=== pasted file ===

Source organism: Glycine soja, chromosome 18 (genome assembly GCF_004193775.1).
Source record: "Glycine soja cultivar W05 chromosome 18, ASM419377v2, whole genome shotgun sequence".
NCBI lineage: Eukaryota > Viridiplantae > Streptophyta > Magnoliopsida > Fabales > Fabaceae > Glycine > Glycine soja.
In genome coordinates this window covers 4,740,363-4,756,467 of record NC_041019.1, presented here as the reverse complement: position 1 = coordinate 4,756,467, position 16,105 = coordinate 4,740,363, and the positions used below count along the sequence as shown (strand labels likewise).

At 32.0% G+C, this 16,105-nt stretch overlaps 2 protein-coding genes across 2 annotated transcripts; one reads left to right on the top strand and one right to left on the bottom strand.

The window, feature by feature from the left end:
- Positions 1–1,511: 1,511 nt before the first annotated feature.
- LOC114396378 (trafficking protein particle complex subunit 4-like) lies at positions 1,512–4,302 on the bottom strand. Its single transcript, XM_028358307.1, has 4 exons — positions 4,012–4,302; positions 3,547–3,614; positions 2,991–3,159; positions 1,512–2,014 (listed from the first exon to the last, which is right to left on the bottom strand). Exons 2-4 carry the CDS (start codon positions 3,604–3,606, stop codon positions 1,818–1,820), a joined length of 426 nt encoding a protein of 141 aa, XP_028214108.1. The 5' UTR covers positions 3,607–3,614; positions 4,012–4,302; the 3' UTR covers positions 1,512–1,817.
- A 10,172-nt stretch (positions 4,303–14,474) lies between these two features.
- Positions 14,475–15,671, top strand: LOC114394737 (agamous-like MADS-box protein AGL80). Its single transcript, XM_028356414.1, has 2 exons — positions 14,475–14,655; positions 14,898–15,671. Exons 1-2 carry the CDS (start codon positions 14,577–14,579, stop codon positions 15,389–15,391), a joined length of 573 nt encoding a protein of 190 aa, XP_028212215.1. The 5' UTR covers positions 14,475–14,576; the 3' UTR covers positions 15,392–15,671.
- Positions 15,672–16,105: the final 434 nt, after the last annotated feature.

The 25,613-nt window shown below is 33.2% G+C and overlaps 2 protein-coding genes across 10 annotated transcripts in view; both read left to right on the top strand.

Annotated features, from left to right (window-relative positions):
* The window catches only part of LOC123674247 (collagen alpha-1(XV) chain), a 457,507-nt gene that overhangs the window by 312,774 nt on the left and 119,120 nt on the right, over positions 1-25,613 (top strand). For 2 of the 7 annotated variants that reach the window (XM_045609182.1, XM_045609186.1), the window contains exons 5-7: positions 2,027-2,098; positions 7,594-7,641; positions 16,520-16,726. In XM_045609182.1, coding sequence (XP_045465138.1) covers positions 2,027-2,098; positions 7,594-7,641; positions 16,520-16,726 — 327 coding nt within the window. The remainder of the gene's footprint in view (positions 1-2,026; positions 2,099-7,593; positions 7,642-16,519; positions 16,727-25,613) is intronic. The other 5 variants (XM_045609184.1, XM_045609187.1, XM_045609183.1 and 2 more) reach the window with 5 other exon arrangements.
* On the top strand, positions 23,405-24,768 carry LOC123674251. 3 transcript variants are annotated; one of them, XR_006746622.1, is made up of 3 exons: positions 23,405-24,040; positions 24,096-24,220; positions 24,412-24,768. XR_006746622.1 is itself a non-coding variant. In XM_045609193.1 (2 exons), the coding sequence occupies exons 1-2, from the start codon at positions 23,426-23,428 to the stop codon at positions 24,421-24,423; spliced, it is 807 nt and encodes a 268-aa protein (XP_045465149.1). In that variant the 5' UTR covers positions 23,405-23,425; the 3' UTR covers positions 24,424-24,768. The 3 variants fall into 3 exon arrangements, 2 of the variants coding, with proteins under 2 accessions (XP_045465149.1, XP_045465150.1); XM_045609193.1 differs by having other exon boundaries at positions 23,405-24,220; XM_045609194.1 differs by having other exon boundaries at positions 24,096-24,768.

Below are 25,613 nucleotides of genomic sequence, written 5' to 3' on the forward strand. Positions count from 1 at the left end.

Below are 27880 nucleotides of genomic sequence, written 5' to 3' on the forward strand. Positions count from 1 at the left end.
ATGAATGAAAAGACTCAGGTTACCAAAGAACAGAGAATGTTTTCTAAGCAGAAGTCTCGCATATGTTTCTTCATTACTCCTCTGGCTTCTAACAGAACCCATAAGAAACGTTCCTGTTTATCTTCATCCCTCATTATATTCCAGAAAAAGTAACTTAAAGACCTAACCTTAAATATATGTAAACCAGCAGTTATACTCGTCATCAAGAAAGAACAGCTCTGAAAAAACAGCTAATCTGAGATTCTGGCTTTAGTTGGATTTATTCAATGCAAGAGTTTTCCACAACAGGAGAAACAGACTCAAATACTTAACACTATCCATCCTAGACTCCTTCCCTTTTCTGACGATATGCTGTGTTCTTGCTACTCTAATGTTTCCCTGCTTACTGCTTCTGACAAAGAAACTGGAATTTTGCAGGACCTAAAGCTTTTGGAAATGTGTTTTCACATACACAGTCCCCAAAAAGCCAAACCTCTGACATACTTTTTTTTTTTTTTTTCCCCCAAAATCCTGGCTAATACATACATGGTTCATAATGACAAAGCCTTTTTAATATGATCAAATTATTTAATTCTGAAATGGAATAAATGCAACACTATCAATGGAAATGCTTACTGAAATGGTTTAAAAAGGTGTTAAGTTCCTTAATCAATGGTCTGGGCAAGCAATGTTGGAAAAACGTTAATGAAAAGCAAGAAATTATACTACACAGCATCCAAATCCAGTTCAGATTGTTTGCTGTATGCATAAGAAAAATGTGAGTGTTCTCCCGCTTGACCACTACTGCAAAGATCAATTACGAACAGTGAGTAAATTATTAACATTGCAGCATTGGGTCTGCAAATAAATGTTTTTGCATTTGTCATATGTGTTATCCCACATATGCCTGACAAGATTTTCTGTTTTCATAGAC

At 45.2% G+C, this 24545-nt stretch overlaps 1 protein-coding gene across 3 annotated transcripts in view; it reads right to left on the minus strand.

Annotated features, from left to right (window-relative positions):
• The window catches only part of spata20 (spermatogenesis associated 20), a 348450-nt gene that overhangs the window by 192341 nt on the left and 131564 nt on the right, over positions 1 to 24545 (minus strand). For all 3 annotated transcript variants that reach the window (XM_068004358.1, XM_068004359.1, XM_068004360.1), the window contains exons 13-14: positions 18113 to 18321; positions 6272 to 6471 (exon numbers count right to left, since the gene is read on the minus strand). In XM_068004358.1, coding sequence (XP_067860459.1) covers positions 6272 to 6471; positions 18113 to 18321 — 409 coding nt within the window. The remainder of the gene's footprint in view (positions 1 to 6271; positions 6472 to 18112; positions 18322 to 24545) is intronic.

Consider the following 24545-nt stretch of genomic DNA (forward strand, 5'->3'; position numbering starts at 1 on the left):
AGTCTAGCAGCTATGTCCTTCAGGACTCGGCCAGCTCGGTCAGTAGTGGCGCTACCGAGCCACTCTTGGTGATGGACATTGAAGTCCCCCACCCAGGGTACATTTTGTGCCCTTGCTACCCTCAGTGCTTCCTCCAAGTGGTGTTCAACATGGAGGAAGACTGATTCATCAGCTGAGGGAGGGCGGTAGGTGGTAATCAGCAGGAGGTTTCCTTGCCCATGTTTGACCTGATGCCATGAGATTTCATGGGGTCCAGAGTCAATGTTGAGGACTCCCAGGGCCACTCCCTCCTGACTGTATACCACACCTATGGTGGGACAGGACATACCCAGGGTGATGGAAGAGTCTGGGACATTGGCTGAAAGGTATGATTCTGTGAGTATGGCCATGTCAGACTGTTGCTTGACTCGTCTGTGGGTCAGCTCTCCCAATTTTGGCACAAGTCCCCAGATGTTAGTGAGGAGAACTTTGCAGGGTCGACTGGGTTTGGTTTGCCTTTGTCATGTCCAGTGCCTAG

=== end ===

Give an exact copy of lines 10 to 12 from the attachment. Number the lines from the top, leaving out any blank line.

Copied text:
- Positions 14,475–15,671, top strand: LOC114394737 (agamous-like MADS-box protein AGL80). Its single transcript, XM_028356414.1, has 2 exons — positions 14,475–14,655; positions 14,898–15,671. Exons 1-2 carry the CDS (start codon positions 14,577–14,579, stop codon positions 15,389–15,391), a joined length of 573 nt encoding a protein of 190 aa, XP_028212215.1. The 5' UTR covers positions 14,475–14,576; the 3' UTR covers positions 15,392–15,671.
- Positions 15,672–16,105: the final 434 nt, after the last annotated feature.

The 25,613-nt window shown below is 33.2% G+C and overlaps 2 protein-coding genes across 10 annotated transcripts in view; both read left to right on the top strand.